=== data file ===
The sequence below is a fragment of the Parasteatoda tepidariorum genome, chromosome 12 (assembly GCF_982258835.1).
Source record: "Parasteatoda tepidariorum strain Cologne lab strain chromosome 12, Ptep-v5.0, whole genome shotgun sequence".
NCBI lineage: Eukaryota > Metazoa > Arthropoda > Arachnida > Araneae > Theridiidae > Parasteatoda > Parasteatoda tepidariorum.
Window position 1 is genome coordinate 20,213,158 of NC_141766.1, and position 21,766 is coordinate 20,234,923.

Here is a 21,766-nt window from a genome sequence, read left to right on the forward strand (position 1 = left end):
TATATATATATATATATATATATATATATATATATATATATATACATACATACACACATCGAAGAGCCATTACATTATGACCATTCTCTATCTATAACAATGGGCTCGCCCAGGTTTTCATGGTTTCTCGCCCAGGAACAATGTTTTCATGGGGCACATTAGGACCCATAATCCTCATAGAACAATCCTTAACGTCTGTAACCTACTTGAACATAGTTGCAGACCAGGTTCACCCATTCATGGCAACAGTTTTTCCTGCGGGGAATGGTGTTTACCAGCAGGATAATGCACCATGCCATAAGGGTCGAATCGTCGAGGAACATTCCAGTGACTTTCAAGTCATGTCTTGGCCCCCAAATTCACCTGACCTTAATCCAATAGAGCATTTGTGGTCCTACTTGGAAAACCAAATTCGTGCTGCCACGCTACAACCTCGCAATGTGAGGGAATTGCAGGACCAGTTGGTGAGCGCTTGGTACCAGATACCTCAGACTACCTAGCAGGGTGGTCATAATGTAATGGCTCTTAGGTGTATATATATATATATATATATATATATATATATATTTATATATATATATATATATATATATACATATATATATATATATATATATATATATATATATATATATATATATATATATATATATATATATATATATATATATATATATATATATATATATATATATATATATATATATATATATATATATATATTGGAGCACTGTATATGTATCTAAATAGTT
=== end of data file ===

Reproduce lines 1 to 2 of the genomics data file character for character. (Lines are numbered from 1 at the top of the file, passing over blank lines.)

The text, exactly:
The sequence below is a fragment of the Parasteatoda tepidariorum genome, chromosome 12 (assembly GCF_982258835.1).
Source record: "Parasteatoda tepidariorum strain Cologne lab strain chromosome 12, Ptep-v5.0, whole genome shotgun sequence".